It may surprise you that the author best known as the creator of James Bond, also wrote the much loved children’s book Chitty-Chitty-Bang-Bang.
Ian Fleming wrote the novel for his son Caspar but did not live to see it published before he died in August 1964. Illustrated by award-winning children’s book illustrator John Burningham, it was originally issued in three volumes by Jonathan Cape and has been fascinating young boys and girls for fifty years.
We were delighted to pop by the anniversary party, held at Henry Sotheran Ltd. Guests got the opportunity to see the book and meet the team behind the celebrations.
Queen Anne Press have launch a facsimile of the original Chitty-Chitty-Bang-Bang, to mark the 50th anniversary of the publication (of the final volume). The standard edition of three volumes in a slipcase will be available for £125, while 50 special editions, bound in cloth with gold blocking and accompanied by a portfolio containing two prints signed and numbered by John Burningham, will cost £600 each.
If you thought that the car was simply a figment of Fleming’s imagination, you may be interested to hear that he based it on an aero-engined racing car built by Count Louis Zborowski in the early 1920s on his estate near Canterbury. Using machinery from redundant Zeppelins the machine was painted grey, shaped like a torpedo, and scored several record-breaking triumphs before crashing disastrously in 1922.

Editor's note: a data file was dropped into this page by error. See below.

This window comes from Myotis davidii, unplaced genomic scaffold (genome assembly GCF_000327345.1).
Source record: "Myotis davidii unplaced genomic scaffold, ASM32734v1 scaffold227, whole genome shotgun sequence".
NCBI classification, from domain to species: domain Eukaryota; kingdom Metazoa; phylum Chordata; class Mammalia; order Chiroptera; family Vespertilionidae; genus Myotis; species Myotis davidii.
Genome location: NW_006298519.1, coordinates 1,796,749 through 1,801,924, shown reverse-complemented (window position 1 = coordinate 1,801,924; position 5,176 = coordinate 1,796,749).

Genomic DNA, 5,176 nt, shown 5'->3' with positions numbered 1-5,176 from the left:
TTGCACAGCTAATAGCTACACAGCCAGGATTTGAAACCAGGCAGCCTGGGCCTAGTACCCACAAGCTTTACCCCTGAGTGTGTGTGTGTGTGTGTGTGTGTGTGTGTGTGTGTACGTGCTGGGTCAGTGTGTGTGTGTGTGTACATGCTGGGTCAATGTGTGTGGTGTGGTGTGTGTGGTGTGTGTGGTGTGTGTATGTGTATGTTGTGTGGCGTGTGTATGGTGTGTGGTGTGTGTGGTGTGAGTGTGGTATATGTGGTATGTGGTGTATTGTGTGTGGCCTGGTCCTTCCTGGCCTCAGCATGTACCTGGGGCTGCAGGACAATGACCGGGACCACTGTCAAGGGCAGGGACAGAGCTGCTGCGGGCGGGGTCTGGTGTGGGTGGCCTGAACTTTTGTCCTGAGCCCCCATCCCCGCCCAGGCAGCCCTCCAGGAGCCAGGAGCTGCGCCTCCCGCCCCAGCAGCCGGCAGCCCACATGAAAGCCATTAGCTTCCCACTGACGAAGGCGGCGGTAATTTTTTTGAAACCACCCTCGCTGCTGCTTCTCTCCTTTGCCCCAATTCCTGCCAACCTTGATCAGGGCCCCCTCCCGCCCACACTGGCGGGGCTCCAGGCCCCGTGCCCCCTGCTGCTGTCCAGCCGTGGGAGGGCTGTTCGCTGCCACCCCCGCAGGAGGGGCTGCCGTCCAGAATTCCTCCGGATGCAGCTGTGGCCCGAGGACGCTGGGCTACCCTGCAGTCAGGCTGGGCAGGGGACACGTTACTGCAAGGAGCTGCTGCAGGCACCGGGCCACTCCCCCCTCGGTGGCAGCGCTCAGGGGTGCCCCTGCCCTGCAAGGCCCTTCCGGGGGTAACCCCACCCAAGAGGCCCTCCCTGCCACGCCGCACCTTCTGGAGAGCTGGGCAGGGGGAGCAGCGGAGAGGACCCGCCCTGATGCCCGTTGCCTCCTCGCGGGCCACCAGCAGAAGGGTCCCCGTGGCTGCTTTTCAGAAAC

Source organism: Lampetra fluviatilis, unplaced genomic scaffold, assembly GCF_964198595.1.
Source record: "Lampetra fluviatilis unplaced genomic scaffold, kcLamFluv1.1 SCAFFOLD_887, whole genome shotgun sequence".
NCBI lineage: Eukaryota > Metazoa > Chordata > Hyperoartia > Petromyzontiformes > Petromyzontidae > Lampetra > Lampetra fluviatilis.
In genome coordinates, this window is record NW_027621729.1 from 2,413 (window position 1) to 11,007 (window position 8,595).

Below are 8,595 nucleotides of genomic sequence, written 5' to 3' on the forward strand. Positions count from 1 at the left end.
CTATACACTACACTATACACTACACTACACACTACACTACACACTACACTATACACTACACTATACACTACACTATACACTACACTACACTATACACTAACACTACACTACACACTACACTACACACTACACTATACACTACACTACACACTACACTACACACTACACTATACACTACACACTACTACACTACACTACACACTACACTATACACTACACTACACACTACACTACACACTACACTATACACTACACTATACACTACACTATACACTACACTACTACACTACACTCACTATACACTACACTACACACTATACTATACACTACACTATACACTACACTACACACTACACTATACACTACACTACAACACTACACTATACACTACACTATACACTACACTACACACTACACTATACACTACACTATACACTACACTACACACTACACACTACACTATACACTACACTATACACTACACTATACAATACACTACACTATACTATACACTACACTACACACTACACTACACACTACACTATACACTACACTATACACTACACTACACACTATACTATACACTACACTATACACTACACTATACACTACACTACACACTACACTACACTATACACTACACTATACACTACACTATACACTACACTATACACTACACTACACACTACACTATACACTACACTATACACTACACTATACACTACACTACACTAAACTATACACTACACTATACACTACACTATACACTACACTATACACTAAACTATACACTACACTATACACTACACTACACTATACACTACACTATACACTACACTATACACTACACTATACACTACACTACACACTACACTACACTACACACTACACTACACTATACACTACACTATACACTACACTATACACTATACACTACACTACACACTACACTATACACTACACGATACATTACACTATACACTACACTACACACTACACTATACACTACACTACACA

When Fleming’s favourite cartoonist ‘Trog’ (Wally Faulkes) was unable to take it on the publishers commissioned John Burningham for the project. Fleming died on the 12th August 1964, his son Caspar’s twelfth birthday. The first Chitty was published in October 1964 by Jonathan Cape, the second in November and the final volume in January 1965. In 1968 it was adapted as a film using a script written by his friend Roald Dahl.
The imprint, Queen Anne Press, was originally owned by Lord Kemsley, proprietor of the Sunday Times. In 1952 he handed control to the paper’s Foreign Manager, Ian Fleming, as a wedding present. Its eclectic variety of publications included works by Cyril Connolly, T.S. Eliot, Patrick Leigh Fermor and Evelyn Waugh.
Befitting Fleming’s status as a bibliophile, it was also the original publisher of the journal, The Book collector. Fleming remained at the helm until his death in 1964. Queen Anne Press was subsequently absorbed by Robert Maxwell’s publishing empire and became an imprint specialising in sports books. In 2007 it was acquired by Fleming’s literary estate, and is now managed by his niece, Kate Grimond, and his nephew, Fergus Fleming.